Towards the end of my morning walk the cell phone, with my eldest’s ringtone, rang. Mom. Where are you? I need help finding clothes. I quickly jogged home to find my eldest amidst clothes strewn across the bedroom floor. Yesterday the flyer came home, belatedly, informing parents that formal pictures were taking place, today. Not one article of formal clothing fit on this son’s rapidly growing frame. Distressed he raided his father’s closet searching amongst the suits and ties rarely worn; except on the hub’s ushering Sundays.
This same scenario had just transpired last Sunday as the middle son raided his older brother’s wardrobe. Nothing fits. The argument ensued. You’re bigger, to which the other replied, are you calling me fat? It got ugly…look at those things all over your face (zits) to which the other retorted about the white dry spots on the middle son’s face; that reoccurs during the winter. When the youngest tried to intervene the older brothers called him the skinny skeleton. Finally disgusted with the whole affair I bellowed from my bedroom down the hall.
Body image. It is a fallacy to think that only girls feel this pressure to look thin and beautiful. My three sons, all with different body frames and profiles, were just as affected by these issues. With rapidly growing body parts, raging hormones (or lack of them) my sons were tearing each other’s appearances apart. All this to find adequate church clothes to wear on Sunday. But what is more disconcerting was that the older two boys altar served, and so these clothes would not even be seen beneath the robes and crosses.
And so I took the time away from my harried morning routine to help the eldest. He fretted and groaned and finally we attempted to awaken the hubs from his deep sleep. It mattered to this man/boy that his Dad leafed through his closet to find something for him to wear. But in the end this son had to wear his tight and short clothes. Nothing fit. Thankfully his picture would be taken in second period, and he packed his normal clothes, to change into, in his backpack.
Our kids pay attention to how we view body image. I am always careful to not make remarks about others in front of them. But they do hear me lament my shortcomings to the hubs. To his credit, the hubs loves to rub his rounded torso jokingly; teasing the boys to get into my belly! (Austin Powers). My boys hear me talk of aging; saggy belly, stretch marks, dimpled thighs and facial “laugh lines.” A family member, several years back, underwent gastric bypass. When I do hear the innocuous comments of various sizes and shapes I listen intently. Each and every time I remind them what defines a person.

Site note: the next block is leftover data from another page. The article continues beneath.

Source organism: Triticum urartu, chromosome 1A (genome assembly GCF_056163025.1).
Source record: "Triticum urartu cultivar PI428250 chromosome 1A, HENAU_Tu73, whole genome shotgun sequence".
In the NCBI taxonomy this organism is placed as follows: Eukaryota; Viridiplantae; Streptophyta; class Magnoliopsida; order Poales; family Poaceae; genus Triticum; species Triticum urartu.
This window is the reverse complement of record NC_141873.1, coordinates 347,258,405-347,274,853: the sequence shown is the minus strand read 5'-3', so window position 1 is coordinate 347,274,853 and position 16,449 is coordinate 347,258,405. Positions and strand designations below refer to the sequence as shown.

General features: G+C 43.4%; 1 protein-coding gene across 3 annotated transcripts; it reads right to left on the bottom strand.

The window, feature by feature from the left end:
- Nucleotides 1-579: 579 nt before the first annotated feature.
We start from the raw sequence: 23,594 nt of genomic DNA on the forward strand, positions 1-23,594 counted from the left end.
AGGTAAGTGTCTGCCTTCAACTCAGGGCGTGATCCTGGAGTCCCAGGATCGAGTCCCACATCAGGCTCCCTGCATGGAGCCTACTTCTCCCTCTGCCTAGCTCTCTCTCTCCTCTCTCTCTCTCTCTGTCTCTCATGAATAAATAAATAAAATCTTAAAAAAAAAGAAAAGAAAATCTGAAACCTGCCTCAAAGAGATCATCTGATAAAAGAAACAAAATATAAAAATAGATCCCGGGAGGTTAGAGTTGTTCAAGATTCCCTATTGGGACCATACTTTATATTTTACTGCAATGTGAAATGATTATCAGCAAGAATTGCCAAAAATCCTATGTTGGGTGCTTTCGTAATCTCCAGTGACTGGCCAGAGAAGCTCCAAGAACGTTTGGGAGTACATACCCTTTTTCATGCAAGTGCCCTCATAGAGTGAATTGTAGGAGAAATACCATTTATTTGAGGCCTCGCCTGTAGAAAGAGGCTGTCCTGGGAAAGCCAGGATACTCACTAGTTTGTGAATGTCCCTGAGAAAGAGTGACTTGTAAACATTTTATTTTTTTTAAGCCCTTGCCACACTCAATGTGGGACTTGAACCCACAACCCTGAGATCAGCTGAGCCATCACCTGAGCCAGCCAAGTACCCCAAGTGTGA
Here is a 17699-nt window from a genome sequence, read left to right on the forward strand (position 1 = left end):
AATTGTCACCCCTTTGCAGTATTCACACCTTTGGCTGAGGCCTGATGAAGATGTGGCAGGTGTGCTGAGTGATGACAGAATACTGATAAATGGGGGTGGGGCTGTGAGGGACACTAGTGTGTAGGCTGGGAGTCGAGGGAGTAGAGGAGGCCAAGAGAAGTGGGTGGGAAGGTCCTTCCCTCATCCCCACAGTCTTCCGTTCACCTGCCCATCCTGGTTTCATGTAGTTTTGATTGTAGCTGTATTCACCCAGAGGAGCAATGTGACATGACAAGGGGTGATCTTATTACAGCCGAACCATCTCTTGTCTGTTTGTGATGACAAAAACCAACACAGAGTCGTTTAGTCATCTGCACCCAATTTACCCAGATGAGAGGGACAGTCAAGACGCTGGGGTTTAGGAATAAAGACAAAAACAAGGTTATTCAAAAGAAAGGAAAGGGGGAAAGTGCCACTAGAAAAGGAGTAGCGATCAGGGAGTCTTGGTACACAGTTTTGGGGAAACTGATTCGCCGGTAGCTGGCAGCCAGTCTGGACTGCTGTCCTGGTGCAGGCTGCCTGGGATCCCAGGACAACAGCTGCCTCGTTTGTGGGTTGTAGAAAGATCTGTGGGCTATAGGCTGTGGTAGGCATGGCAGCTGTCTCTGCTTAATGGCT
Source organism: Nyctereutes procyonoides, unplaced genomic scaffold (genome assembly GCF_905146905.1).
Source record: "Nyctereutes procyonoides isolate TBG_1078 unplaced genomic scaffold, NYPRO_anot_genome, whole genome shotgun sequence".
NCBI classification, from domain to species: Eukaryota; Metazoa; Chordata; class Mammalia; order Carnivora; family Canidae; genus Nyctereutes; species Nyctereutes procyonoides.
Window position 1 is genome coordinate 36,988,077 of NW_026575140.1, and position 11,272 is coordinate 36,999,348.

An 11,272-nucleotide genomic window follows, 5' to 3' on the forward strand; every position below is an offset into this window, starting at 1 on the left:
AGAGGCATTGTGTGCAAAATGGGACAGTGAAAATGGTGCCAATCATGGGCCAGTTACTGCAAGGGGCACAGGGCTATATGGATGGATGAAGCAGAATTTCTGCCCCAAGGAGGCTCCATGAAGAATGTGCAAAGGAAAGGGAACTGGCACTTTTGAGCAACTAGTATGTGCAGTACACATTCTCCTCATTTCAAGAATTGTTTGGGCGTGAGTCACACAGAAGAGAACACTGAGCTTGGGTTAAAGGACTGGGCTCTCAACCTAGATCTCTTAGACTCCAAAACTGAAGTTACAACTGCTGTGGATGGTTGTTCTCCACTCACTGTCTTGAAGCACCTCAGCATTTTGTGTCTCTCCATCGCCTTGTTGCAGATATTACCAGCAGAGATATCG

Beauty comes from within.
And though I say these words I continue to self-berate myself. I talk-the-talk but need to walk-the-walk. I do not look at others and judge by appearance; I truly do look deeper to see if a person has depth. But I exclude myself in that process. The blade always cuts deeper when I wield it.
As I talk this out with my girlfriend, today, I realized that this statement isn’t totally true. Yes, I am vain. But what drives me to wake up at 5 AM in the morning to walk, bring it or dig deeper isn’t solely for vanity. I want longevity. I want to grow old with my health; to continue to be active. I envision dragging my hubs on early morning walks before sunrise. Hiking amidst foliage to gorgeous valley overlooks. Snorkeling and swimming in warm, tropical waters. Traveling to Stonehenge, the Great Wall and walking the halls of the Vatican. I’ve met active centenarians in my studies in gerontology. One can age successfully. I know this and have seen it.
Each morning I gaze into my closet. I tend to choose the same, boring clothes to wear week-after-week. My triple door sliders were full of clothes that I held onto for sentimentality. Last September I had also strewn them across my bedroom floor; packing them in bags and giving away the days where I could fit into some of them. For years they took up space, taunting and flaunting the youthful body I used to own. The form-fitting outfits that dominated my wardrobe became matching sweat outfits; the days when I chased my young sons around. The business suits are now delegated to weddings, funerals or church holidays. These days my uniform consists of jeans and hoodies; my work attire of choice. Preferably, black.
But I emphasize to my sons to be accepting of all shapes and sizes: short, tall, round, angular. I’ve been watching the week long segment on my morning show about selfies; and learning to love them. Rarely do I take my own selfie shot; usually the hubs is in it with me. It takes, at the very least, eleven camera shots with photo image filters altering the lighting before I stop the madness.
Later I asked the younger sons; who had helped their Dad clear the building roof before the rain, to define terms of skinny and fat. It was quite a learning experience; listening to the words they hear on the playground each and every day. How clothes and brand names define a person’s worth and status.
Their images of beauty are based on what their peers see and I wondered if they could look beyond the superficial to discover the person within. We talked of social roles, ideals of popularity and acceptance; as well as those on the fringes. I want my sons to be able to maneuver through all of these things; plainly and simply, with compassion and empathy. I want them to see beyond the veneer; just as I want my sons’ defining features to be the beauty that emanates from within. Social graces. Humility.
But you can only be beautiful if you are happy with whom you are. This is a work in progress for all of us. The strewn clothes are carefully being picked up and folded. Tonight we are going clothes shopping to find something that fits.